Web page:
Auditors recommended that EPA figure out how the elevation policy can be used more effectively in the future, and find ways to “enhance EPA staff understanding” of the policy.
Davis noted that since 2018, the elevation policy has only been used 11 times to address emergencies in the U.S.
“I would think in four years there's probably more than 11 things that rise to, you know, the level of needing attention because there's some serious public health risks,” Davis said.
EPA officials pushed back on the report’s findings.
Wesley Carpenter, deputy chief of staff for EPA Administrator Michael Regan, contended the elevation process is working as intended. He called it a “voluntary tool” and “not the only means in which an employee can elevate a concern, risk, or vulnerability to agency senior leadership.”
Tera Fong, the EPA’s regional water division director for an area that includes Michigan, and Robert Kaplan, regional counsel, called the audit “critically flawed,” in a letter responding to the report. They said EPA staff had used other communication channels to alert higher-ups to Benton Harbor’s drinking water concerns.
They said the elevation policy is meant to be used as an “extraordinary alternative.”
“If agency staff were to invoke the elevation policy to elevate any issue that meets some of the elevation policy criteria,” Fong and Kaplan wrote, “the separate elevation channel would be completely overwhelmed.”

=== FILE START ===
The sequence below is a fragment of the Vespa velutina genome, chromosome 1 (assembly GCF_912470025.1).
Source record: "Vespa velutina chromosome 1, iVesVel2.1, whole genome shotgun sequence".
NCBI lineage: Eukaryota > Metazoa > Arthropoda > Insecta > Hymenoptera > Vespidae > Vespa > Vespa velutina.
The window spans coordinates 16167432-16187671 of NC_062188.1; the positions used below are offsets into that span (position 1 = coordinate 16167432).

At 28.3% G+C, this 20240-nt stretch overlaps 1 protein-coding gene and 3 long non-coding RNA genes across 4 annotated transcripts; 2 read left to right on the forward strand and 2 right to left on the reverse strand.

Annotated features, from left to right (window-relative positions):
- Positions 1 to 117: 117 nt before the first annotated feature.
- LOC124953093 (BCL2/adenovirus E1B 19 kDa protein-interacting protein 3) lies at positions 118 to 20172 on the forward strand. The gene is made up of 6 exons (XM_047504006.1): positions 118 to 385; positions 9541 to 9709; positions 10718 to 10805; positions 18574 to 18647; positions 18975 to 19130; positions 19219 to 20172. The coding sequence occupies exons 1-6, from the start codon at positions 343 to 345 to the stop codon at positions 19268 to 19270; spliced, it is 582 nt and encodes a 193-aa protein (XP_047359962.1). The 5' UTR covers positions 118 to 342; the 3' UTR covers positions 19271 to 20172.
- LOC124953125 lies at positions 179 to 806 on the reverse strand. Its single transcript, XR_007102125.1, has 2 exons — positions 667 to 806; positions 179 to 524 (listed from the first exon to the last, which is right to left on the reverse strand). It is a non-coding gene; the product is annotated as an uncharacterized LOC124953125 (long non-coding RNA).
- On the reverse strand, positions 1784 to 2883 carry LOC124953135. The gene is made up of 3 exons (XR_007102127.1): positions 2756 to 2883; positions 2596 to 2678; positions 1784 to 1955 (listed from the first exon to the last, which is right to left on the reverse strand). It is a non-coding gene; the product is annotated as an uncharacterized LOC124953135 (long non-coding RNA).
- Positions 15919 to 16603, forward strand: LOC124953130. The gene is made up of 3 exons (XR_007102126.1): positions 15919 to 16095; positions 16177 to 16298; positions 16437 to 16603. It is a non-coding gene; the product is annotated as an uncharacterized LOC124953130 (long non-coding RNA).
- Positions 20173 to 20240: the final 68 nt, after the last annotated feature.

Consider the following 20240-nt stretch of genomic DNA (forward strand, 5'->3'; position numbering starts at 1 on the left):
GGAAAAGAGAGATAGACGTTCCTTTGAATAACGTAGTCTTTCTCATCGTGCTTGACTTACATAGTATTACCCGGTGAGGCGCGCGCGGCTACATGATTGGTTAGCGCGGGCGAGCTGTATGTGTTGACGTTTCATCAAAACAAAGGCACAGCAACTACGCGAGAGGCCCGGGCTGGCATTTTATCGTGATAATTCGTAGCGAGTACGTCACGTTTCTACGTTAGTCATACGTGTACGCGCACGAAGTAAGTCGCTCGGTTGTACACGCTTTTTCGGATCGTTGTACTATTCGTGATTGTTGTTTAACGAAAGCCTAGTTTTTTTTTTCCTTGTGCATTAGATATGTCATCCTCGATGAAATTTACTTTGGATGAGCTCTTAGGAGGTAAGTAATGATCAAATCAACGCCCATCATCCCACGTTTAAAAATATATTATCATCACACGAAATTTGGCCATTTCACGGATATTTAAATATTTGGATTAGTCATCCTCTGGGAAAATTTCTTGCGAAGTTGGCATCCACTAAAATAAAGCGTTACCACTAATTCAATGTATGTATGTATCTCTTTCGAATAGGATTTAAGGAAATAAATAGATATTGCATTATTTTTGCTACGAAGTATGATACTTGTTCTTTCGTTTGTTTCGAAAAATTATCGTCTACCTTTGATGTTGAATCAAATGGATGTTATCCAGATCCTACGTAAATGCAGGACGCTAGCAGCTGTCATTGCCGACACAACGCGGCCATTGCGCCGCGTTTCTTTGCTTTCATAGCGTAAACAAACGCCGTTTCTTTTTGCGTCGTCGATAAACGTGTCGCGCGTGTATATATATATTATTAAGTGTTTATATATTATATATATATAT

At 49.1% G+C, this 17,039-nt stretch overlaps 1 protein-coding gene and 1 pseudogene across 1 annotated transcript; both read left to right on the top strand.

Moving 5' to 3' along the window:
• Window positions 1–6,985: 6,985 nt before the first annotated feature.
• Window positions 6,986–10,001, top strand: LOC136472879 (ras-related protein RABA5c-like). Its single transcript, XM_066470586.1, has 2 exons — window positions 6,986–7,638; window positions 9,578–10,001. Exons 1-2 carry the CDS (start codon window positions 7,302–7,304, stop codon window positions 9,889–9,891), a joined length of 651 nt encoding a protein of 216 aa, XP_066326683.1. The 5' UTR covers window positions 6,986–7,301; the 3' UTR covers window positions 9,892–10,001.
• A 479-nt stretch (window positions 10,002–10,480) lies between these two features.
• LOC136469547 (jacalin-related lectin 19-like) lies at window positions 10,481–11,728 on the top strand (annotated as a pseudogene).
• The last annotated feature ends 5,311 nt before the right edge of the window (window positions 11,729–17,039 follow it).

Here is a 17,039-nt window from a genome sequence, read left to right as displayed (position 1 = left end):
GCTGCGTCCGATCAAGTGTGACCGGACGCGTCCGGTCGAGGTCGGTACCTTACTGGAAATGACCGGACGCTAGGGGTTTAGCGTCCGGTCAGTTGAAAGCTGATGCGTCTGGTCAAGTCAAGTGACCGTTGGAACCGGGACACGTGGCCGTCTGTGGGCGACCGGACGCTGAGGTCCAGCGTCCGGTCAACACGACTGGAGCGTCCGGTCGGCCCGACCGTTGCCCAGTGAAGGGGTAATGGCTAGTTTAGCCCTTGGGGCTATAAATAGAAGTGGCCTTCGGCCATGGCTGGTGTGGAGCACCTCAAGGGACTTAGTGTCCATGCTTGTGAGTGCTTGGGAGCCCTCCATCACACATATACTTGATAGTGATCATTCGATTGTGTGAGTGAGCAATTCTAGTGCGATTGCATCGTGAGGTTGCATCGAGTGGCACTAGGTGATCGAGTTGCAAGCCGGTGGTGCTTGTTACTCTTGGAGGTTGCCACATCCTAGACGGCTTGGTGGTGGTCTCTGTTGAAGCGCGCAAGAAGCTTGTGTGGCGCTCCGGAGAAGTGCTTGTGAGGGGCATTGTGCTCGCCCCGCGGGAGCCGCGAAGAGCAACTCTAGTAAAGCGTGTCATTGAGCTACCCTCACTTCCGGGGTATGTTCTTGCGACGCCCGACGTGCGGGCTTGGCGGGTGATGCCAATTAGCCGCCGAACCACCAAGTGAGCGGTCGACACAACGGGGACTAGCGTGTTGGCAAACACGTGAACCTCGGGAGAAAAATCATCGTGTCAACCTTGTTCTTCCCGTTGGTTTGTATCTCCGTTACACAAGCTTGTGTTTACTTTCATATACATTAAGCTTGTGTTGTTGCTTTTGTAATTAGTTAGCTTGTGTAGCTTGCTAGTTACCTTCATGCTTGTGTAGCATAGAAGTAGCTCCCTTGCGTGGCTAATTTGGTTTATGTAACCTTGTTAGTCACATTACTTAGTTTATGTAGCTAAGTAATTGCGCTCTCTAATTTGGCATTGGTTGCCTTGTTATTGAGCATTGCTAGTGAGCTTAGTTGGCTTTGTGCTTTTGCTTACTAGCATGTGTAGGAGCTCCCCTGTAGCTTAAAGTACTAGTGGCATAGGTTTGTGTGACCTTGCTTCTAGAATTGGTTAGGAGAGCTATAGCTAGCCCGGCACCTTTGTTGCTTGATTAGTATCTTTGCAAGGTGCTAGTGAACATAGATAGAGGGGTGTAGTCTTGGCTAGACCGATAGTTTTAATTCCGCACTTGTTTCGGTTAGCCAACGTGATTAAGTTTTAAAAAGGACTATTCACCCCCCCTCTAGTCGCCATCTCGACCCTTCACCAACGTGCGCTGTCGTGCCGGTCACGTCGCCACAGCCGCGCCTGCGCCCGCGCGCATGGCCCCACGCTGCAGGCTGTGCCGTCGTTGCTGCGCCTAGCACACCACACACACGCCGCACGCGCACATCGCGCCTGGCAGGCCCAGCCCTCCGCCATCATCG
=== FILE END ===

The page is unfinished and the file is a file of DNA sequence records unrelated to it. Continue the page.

After years of repeated lead exceedances in Benton Harbor, activists in 2021 filed an emergency petition with the EPA asking federal regulators to intervene. A new wave of state and federal support followed, including tens of millions of dollars to get lead pipes out of the city’s water system.
Rev. Edward Pinkney, a Benton Harbor water activist involved in the response to the lead crisis, said Thursday’s findings vindicate early concerns raised by local activists.
“All along, we were attempting to get them to understand that there was a major problem,” said Pinkney. “This gives us validity.”
Environmentalists called on the EPA to heed the audit’s findings.
“On the heels of the Flint water crisis, Benton Harbor's water crisis was another abject failure of the EPA to protect an environmental justice community,” said Cyndi Roper, senior policy advocate with the Natural Resources Defense Council.
Her group is among those pushing the EPA to issue a new federal Lead and Copper Rule that sets lower allowable lead levels and requires utilities across the country to eliminate lead service lines.
State-level rule changes made in 2018 require Michigan utilities to replace all of their lead service lines by 2041.
The effort to replace thousands of lead service lines in Benton Harbor is nearly complete, and the city’s lead levels have been below the federal action level since December 2021.
But financial woes persist in the water system, which still needs millions of dollars in upgrades.
And the crisis may have permanently damaged residents’ trust in state and federal government, Pinkney said, noting many people are “not really willing to drink from the faucet yet.”